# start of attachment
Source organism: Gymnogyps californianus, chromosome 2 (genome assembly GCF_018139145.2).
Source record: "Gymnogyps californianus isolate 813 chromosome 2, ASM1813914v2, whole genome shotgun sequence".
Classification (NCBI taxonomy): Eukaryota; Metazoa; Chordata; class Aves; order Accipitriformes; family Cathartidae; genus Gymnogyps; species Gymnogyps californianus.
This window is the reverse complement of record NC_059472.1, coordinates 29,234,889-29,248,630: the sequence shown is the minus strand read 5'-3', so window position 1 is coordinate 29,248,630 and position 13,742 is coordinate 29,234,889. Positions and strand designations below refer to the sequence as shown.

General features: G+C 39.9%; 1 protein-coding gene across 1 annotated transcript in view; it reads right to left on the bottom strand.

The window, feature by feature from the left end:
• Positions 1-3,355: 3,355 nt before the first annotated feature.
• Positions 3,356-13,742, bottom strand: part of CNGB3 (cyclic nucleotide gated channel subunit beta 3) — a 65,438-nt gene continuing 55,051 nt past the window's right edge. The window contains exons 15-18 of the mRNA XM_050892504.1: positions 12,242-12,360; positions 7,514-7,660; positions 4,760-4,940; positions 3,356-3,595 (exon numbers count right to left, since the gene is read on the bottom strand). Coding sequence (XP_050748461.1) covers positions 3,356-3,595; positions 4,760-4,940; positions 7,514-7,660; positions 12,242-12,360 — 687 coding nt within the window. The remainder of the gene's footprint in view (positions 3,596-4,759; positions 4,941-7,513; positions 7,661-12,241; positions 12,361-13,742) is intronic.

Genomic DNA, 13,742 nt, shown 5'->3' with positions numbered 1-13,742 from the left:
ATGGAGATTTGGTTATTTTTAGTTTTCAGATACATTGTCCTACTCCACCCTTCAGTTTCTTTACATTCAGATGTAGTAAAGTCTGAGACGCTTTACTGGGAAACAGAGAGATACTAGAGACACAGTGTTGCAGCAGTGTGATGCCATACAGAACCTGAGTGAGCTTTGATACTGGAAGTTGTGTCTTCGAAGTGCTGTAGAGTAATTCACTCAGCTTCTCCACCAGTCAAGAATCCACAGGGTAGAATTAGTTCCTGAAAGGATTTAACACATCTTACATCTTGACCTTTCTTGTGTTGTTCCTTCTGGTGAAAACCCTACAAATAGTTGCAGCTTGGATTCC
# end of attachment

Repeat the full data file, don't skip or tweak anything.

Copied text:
Source organism: Gymnogyps californianus, chromosome 2 (genome assembly GCF_018139145.2).
Source record: "Gymnogyps californianus isolate 813 chromosome 2, ASM1813914v2, whole genome shotgun sequence".
Classification (NCBI taxonomy): Eukaryota; Metazoa; Chordata; class Aves; order Accipitriformes; family Cathartidae; genus Gymnogyps; species Gymnogyps californianus.
This window is the reverse complement of record NC_059472.1, coordinates 29,234,889-29,248,630: the sequence shown is the minus strand read 5'-3', so window position 1 is coordinate 29,248,630 and position 13,742 is coordinate 29,234,889. Positions and strand designations below refer to the sequence as shown.

General features: G+C 39.9%; 1 protein-coding gene across 1 annotated transcript in view; it reads right to left on the bottom strand.

The window, feature by feature from the left end:
• Positions 1-3,355: 3,355 nt before the first annotated feature.
• Positions 3,356-13,742, bottom strand: part of CNGB3 (cyclic nucleotide gated channel subunit beta 3) — a 65,438-nt gene continuing 55,051 nt past the window's right edge. The window contains exons 15-18 of the mRNA XM_050892504.1: positions 12,242-12,360; positions 7,514-7,660; positions 4,760-4,940; positions 3,356-3,595 (exon numbers count right to left, since the gene is read on the bottom strand). Coding sequence (XP_050748461.1) covers positions 3,356-3,595; positions 4,760-4,940; positions 7,514-7,660; positions 12,242-12,360 — 687 coding nt within the window. The remainder of the gene's footprint in view (positions 3,596-4,759; positions 4,941-7,513; positions 7,661-12,241; positions 12,361-13,742) is intronic.

Genomic DNA, 13,742 nt, shown 5'->3' with positions numbered 1-13,742 from the left:
ATGGAGATTTGGTTATTTTTAGTTTTCAGATACATTGTCCTACTCCACCCTTCAGTTTCTTTACATTCAGATGTAGTAAAGTCTGAGACGCTTTACTGGGAAACAGAGAGATACTAGAGACACAGTGTTGCAGCAGTGTGATGCCATACAGAACCTGAGTGAGCTTTGATACTGGAAGTTGTGTCTTCGAAGTGCTGTAGAGTAATTCACTCAGCTTCTCCACCAGTCAAGAATCCACAGGGTAGAATTAGTTCCTGAAAGGATTTAACACATCTTACATCTTGACCTTTCTTGTGTTGTTCCTTCTGGTGAAAACCCTACAAATAGTTGCAGCTTGGATTCC